The light-truck and side-by-side divisions of Honda got together and produced one heckuva machine.
Remember the news we brought you the other day about the kinda-sorta-maybe open air vehicle Honda might be bringing to SEMA? Well, bring it they did.
You’re looking at an unholy and superbly outrageous mash up of a Ridgeline and Pioneer 1000. Honda is calling it the Rugged Open Air Vehicle Concept. We’ll call it a wide-by-side.
Designed and developed by Honda R&D here in America, the ROAV Concept is a physical thought exercise of what the ultimate off-road Honda four-wheeled vehicle could look like. The vehicle combines the utility of a Ridgeline with the off-road ruggedness and extreme styling of a Pioneer 1000 side-by-side.
This wide-by-side is strictly a concept, make no mistake. However, it does use a host of existing Honda components, such as modified Ridgeline body and suspension, along with production Pioneer doors and custom designed bed and tailgate panels modeled after the Pioneer. That’s right – Honda went through the trouble of supersizing Pioneer 1000 components, scaling them up for deployment on this Ridgeline.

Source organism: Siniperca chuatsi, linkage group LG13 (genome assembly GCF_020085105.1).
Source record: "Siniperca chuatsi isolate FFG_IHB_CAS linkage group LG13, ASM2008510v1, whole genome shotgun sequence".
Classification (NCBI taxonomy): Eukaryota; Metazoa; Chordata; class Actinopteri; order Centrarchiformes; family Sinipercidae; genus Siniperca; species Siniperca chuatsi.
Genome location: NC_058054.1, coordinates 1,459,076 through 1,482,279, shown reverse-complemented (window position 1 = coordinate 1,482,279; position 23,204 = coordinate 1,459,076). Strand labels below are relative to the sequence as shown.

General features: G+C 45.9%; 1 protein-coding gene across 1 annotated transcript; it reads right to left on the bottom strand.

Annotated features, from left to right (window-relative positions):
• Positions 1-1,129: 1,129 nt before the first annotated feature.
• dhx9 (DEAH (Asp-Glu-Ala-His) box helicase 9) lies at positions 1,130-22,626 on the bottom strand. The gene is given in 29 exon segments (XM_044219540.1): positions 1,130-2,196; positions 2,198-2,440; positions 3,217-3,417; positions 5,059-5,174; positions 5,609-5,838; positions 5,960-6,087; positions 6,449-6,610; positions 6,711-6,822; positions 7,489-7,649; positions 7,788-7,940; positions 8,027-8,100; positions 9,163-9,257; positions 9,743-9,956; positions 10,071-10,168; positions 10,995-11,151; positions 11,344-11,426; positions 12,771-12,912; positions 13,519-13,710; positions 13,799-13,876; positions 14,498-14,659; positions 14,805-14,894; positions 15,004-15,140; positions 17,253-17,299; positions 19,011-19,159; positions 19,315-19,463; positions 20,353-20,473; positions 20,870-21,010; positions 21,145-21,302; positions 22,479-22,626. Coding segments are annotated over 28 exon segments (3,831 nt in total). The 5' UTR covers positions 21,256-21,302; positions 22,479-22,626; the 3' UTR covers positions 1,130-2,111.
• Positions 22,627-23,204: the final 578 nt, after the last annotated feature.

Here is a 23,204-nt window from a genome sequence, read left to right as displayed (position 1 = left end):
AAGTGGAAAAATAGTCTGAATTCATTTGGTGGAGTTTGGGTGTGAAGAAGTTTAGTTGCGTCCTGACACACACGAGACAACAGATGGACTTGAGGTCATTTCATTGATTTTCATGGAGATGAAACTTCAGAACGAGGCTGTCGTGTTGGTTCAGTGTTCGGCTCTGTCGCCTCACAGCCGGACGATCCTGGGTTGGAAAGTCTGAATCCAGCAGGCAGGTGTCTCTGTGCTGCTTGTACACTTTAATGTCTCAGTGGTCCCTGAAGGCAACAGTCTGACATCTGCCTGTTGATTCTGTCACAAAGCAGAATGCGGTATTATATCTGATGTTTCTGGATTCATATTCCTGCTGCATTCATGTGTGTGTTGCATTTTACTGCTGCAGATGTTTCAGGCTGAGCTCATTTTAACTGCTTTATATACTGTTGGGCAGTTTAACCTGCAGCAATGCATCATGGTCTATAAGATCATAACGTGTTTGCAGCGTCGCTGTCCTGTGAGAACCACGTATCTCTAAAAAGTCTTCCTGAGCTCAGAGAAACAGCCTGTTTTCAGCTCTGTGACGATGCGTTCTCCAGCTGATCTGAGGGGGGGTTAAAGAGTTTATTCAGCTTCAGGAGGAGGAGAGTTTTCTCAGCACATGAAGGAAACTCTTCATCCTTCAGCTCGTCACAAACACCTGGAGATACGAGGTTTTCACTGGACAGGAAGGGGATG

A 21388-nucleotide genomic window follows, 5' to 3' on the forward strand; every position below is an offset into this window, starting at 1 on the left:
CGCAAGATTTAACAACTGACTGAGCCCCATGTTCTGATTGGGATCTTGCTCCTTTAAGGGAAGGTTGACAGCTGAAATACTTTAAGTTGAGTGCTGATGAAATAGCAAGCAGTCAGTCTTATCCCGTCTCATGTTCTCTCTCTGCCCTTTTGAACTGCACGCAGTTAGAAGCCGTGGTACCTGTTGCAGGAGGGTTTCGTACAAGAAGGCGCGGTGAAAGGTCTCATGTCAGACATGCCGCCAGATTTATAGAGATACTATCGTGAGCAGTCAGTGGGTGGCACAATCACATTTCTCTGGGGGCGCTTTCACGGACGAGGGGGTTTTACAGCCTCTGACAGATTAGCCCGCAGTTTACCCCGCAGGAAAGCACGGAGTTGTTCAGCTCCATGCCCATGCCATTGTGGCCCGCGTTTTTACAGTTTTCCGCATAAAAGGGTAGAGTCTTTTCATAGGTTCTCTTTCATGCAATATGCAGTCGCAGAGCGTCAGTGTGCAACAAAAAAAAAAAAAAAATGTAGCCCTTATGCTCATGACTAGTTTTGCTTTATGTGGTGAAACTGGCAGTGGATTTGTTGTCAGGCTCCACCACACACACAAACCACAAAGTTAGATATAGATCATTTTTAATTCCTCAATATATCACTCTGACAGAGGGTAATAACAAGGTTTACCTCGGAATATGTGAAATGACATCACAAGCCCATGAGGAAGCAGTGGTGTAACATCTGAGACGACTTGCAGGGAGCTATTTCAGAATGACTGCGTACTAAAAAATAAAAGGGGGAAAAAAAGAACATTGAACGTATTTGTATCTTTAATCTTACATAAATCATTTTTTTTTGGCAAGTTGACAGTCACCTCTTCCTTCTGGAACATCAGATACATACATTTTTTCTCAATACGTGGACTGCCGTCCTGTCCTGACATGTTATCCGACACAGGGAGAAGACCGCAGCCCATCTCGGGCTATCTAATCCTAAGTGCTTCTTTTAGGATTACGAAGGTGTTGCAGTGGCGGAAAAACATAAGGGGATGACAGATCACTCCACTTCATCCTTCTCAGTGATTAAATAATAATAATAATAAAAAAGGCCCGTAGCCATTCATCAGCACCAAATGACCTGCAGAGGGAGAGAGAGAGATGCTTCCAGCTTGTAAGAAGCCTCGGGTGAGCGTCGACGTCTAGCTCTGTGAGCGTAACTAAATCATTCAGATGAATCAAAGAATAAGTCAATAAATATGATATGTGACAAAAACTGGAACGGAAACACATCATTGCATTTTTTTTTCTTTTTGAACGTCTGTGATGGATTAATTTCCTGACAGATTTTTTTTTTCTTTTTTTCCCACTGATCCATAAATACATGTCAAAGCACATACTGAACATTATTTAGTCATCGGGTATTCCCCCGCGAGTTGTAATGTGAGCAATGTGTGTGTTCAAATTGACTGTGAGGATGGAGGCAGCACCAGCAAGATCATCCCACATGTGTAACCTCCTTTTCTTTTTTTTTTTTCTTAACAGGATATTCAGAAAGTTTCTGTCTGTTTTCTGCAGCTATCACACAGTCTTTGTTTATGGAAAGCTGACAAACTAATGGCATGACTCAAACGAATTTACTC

The interior is Ridgeline-based but has been modified for a life exposed to the elements and the type of detritus side-by-side drivers generally hurl at their machines. It features an honest-to-real Pioneer 1000 steering wheel adapted to the Ridgeline steering column, along with Civic Type R seats reskinned in waterproof Pioneer 1000 material. Since this is 2018, there are also smartphone holders (put cases on those suckers) and durable paint-on surfaces to protect the exposed instrument panel from the elements.
We sent a quick email to Honda asking about dimensions and off-road measurements such as approach angles. The company replied saying they didn’t have much to add beyond what’s shown in the pictures, since the ROAV is a concept vehicle.
Adjusting our glasses and zooming in on the photos, it is possible to tell that this Honda wide-by-side rolls on light-truck Dick Cepek Extreme County tires sized 305/60 on 18-inch wheels. Skid plates abound up front and there’s definitely some sort of custom suspension bits on the Ridgeline chassis. And, yes, the exhaust exits out the side.
Don’t look for this rig to appear in a Honda powersports showroom anytime soon but it is encouraging to see the manufacturer willing to let down its corporate hair and knock out a wild concept such as this. Next up: the release of a side-by-side RZR-fighter on November 27th.